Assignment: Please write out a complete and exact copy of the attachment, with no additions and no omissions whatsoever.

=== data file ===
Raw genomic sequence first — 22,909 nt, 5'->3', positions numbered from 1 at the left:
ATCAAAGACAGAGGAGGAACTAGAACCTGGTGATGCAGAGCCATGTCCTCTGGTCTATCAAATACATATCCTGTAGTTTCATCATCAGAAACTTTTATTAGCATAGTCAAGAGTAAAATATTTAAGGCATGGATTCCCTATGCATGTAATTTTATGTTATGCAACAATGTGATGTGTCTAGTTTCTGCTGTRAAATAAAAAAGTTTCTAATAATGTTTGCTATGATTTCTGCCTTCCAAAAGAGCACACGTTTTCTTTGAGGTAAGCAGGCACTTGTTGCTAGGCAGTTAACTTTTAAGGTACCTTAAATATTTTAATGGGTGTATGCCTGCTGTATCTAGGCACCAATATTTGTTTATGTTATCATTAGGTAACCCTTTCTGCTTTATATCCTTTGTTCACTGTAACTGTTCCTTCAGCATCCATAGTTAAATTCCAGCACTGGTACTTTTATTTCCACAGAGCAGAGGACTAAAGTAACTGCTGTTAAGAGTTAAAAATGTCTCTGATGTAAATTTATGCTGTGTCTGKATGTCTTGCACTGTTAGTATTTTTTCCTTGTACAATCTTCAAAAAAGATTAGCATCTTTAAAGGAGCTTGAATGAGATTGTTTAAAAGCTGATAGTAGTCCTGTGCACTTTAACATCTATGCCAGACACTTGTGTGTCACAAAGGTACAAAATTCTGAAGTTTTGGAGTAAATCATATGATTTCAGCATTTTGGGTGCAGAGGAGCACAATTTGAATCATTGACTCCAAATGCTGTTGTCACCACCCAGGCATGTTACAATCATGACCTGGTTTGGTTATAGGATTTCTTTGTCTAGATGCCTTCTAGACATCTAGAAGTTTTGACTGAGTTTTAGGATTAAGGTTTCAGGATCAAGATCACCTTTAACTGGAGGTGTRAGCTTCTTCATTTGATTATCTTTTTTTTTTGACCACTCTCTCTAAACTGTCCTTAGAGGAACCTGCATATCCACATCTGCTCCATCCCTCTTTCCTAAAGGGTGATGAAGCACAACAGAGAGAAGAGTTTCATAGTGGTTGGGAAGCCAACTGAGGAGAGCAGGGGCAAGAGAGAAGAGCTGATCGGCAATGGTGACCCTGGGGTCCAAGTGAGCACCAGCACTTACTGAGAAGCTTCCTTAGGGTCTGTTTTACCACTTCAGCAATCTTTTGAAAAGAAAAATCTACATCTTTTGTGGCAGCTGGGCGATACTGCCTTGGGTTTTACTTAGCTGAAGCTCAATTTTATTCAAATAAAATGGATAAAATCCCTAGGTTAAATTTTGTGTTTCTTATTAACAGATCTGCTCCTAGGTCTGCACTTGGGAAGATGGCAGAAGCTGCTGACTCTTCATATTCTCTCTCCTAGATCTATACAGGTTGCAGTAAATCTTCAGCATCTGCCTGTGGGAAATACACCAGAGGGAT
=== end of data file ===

Raw genomic sequence first — 22,909 nt, 5'->3', positions numbered from 1 at the left:
ATCAAAGACAGAGGAGGAACTAGAACCTGGTGATGCAGAGCCATGTCCTCTGGTCTATCAAATACATATCCTGTAGTTTCATCATCAGAAACTTTTATTAGCATAGTCAAGAGTAAAATATTTAAGGCATGGATTCCCTATGCATGTAATTTTATGTTATGCAACAATGTGATGTGTCTAGTTTCTGCTGTRAAATAAAAAAGTTTCTAATAATGTTTGCTATGATTTCTGCCTTCCAAAAGAGCACACGTTTTCTTTGAGGTAAGCAGGCACTTGTTGCTAGGCAGTTAACTTTTAAGGTACCTTAAATATTTTAATGGGTGTATGCCTGCTGTATCTAGGCACCAATATTTGTTTATGTTATCATTAGGTAACCCTTTCTGCTTTATATCCTTTGTTCACTGTAACTGTTCCTTCAGCATCCATAGTTAAATTCCAGCACTGGTACTTTTATTTCCACAGAGCAGAGGACTAAAGTAACTGCTGTTAAGAGTTAAAAATGTCTCTGATGTAAATTTATGCTGTGTCTGKATGTCTTGCACTGTTAGTATTTTTTCCTTGTACAATCTTCAAAAAAGATTAGCATCTTTAAAGGAGCTTGAATGAGATTGTTTAAAAGCTGATAGTAGTCCTGTGCACTTTAACATCTATGCCAGACACTTGTGTGTCACAAAGGTACAAAATTCTGAAGTTTTGGAGTAAATCATATGATTTCAGCATTTTGGGTGCAGAGGAGCACAATTTGAATCATTGACTCCAAATGCTGTTGTCACCACCCAGGCATGTTACAATCATGACCTGGTTTGGTTATAGGATTTCTTTGTCTAGATGCCTTCTAGACATCTAGAAGTTTTGACTGAGTTTTAGGATTAAGGTTTCAGGATCAAGATCACCTTTAACTGGAGGTGTRAGCTTCTTCATTTGATTATCTTTTTTTTTTGACCACTCTCTCTAAACTGTCCTTAGAGGAACCTGCATATCCACATCTGCTCCATCCCTCTTTCCTAAAGGGTGATGAAGCACAACAGAGAGAAGAGTTTCATAGTGGTTGGGAAGCCAACTGAGGAGAGCAGGGGCAAGAGAGAAGAGCTGATCGGCAATGGTGACCCTGGGGTCCAAGTGAGCACCAGCACTTACTGAGAAGCTTCCTTAGGGTCTGTTTTACCACTTCAGCAATCTTTTGAAAAGAAAAATCTACATCTTTTGTGGCAGCTGGGCGATACTGCCTTGGGTTTTACTTAGCTGAAGCTCAATTTTATTCAAATAAAATGGATAAAATCCCTAGGTTAAATTTTGTGTTTCTTATTAACAGATCTGCTCCTAGGTCTGCACTTGGGAAGATGGCAGAAGCTGCTGACTCTTCATATTCTCTCTCCTAGATCTATACAGGTTGCAGTAAATCTTCAGCATCTGCCTGTGGGAAATACACCAGAGGGAT